“If you touch my friend, blood-brother, I shall be so very vexed with you.”

The Prince turned, his dark curls bouncing just slightly.

“So do you claim this mortal, Cliff?” Then he paused. “You did not have her when you were here earlier. Is she your pet or have you forgotten my sister?”

Cliff’s voice was soft, tender even.

“I could never forget her. You know that.”

The Prince had the grace to look embarrassed.

“You have my apologies, my brother. But, how do you come to look so very different from when Mother’s servants went to your mortal world to fetch you?” He gestured at Cliff’s hair, shaved on the sides and let grow some on top. “Your hair was much longer and you have never been a one for frequent glamouring. There is too much of truth in you.”

Chewing his lower lip for a moment, Cliff made a rapid decision. Obviously the Prince had seen Kate and might know where she was.

“That wasn’t me. They took my twin sister.”

The Prince grabbed Cliff by the shoulders, Marcy entirely forgotten now. Alarms showed in his eyes.

“A pageboy took your sister to begin the quest meant for you. The quest given by the High Queen.”

“Oh shit.”

“My sentiments entirely, brother.”

“Tell me where to find her. You must know.”

The Prince nodded quickly.

“Come, both of you. We will need to travel quickly.”

No Going Home

If there was one thing that could be said to be true about Charlie Madison, it was that she genuinely did not want to be out on the side of the road that Friday night. If she had had her way, she would have been just about anywhere else. Her own bed for preference, if we’re going to get down to it. But instead, she was walking on the roadside well past the sunset and well into the shadows. She drummed her fingers on her thigh as she stopped to study the highway. It wasn’t much of one, really, just an old 2 lane that fancied itself to be an interstate. She reached for the cell phone stuck in her back pocket and stared at it in confusion. Why was the screen cracked? When had that happened? She wasn’t sure. Shaking her head to try and clear the cobwebs, she tried to turn her phone on anyway. Maybe someone could come pick her up? She stopped, looking around. Something was wrong. Where was her car? The more she tried to think, the more it was like trying to think through television snow. Nothing but static and noise and the idea that maybe somewhere behind all of it was a picture that made sense. Lights surged around the corner and Charlie looked up, shielding her eyes with her arm. It was a car but she couldn’t make out what kind. Something on the smaller side. A four-door or maybe a hatchback? Certainly not a truck. She couldn’t make out the silhouette, just the lights and the general idea of ‘car’. With a silent prayer, Charlie stepped out and tried to flag the car down. Maybe she could get help, maybe she could go home. But there was no going home for Charlie Madison. The car shot through her and she screamed. For a moment, the world went white and then she was standing by the side of the road once more, just as lost and disoriented as she’d been before.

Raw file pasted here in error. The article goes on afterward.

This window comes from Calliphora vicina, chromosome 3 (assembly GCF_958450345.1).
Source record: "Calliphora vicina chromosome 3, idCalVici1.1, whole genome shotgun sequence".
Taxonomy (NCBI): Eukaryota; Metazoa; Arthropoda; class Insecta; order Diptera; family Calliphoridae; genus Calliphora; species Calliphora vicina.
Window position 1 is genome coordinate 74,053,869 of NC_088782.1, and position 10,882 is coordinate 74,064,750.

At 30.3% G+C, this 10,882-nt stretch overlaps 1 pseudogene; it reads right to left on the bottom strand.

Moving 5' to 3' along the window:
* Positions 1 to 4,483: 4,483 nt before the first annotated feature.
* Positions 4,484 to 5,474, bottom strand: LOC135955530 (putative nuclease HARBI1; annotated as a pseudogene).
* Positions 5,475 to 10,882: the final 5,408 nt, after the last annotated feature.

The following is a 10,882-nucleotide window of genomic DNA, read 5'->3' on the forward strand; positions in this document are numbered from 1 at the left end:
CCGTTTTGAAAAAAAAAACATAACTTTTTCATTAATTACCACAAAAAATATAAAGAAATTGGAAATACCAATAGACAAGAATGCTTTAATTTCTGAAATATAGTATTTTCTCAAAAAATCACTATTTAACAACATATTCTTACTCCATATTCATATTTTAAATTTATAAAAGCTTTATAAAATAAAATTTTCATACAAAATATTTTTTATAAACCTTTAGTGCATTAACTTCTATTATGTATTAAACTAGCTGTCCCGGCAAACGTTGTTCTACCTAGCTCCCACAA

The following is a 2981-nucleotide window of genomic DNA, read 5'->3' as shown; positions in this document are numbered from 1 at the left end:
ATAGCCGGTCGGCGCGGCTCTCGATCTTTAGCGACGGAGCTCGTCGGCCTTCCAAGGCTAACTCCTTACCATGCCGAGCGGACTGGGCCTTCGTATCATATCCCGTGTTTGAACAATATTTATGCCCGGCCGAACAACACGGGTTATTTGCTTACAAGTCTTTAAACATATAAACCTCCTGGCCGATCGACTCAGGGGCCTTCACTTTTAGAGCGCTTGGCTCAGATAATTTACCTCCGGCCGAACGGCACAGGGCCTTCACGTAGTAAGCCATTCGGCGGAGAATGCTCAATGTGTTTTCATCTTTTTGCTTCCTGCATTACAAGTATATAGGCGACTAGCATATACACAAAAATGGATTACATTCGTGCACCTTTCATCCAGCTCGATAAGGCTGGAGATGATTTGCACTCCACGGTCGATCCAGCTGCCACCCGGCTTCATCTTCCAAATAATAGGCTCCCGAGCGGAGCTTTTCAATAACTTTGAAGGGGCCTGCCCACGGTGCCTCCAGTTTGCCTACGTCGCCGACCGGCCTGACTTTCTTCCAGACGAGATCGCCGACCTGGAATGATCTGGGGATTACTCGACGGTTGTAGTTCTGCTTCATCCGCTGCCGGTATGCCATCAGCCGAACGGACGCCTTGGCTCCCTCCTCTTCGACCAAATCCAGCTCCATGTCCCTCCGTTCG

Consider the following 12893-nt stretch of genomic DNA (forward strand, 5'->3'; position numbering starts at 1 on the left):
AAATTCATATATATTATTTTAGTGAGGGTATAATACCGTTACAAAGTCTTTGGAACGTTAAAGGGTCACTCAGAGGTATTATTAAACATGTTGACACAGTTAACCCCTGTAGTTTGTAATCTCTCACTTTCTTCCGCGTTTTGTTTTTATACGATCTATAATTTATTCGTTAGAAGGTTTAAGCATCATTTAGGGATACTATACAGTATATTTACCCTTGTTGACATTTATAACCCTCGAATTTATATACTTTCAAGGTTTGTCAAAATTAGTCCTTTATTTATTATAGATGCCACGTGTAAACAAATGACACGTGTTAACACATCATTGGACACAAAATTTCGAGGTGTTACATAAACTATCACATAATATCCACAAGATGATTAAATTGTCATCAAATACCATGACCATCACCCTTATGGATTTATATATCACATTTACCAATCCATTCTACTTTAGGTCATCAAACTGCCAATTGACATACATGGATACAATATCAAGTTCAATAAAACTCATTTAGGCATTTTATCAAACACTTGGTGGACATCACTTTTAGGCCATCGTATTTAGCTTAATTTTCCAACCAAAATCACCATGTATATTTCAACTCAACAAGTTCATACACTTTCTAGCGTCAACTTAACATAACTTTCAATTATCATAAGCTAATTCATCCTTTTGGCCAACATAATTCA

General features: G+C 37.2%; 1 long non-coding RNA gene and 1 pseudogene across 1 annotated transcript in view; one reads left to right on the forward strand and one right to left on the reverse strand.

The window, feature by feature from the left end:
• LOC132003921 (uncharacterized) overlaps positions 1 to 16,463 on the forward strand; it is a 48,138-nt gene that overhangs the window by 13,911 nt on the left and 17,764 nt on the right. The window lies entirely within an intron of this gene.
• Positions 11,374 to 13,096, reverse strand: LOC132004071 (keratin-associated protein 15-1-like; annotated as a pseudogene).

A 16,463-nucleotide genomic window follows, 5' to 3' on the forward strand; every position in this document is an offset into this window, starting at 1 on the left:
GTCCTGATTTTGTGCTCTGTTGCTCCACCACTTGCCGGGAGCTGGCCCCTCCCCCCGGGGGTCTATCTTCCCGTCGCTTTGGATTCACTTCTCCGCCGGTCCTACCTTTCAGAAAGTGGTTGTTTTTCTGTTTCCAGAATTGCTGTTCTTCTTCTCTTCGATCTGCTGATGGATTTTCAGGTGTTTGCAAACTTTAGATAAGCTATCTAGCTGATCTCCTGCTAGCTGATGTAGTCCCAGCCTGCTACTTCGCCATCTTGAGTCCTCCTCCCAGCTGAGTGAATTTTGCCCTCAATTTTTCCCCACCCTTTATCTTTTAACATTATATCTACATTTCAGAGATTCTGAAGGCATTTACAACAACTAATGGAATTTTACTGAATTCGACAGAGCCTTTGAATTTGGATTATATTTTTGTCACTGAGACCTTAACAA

The Past

The ink on the letter glistened ominously as she read the address at the top.
“Regina.”
No one called her that anymore…except for her father. Groaning, Reggie unrolled the letter, grumbling to herself.
“Email, Dad, it’s not hard. Seriously…” But then she began to actually process the words on the page.

“My darling Regina,
You must be aware by now that dark doings are afoot in our world. Your one-time classmates have been vanishing one by one, all save for Andarien, who I am certain you must remember. He has managed to secure for himself a position on the High Council and I fear that perhaps there is a connection between Andarien and these disappearances. For your own safety, watch the shadows.
I love you always,
Father”

With a sigh, she rolled the letter back up and jammed it into a drawer with the others. She didn’t have time for her dad’s crazy conspiracy theories, or for the magical world she’d left behind. Curtain call was at seven tonight and maybe if she impressed this crowd, she’d get a better gig next time. Pausing to lean against the counter, she closed her eyes. Yeah, she could remember Andarien alright. She would never forget him, or the look in his eyes when he’d held his wand with its tip pressed just under her chin and told her never to challenge him ever again. It wasn’t all that surprising he’d gone down the path of the dark arts and still managed to worm his way onto the Council. With a frustrated groan, she moved away from the counter. None of that mattered. She wasn’t going to be waving around a real wand anytime soon. And she had a magic show to put on.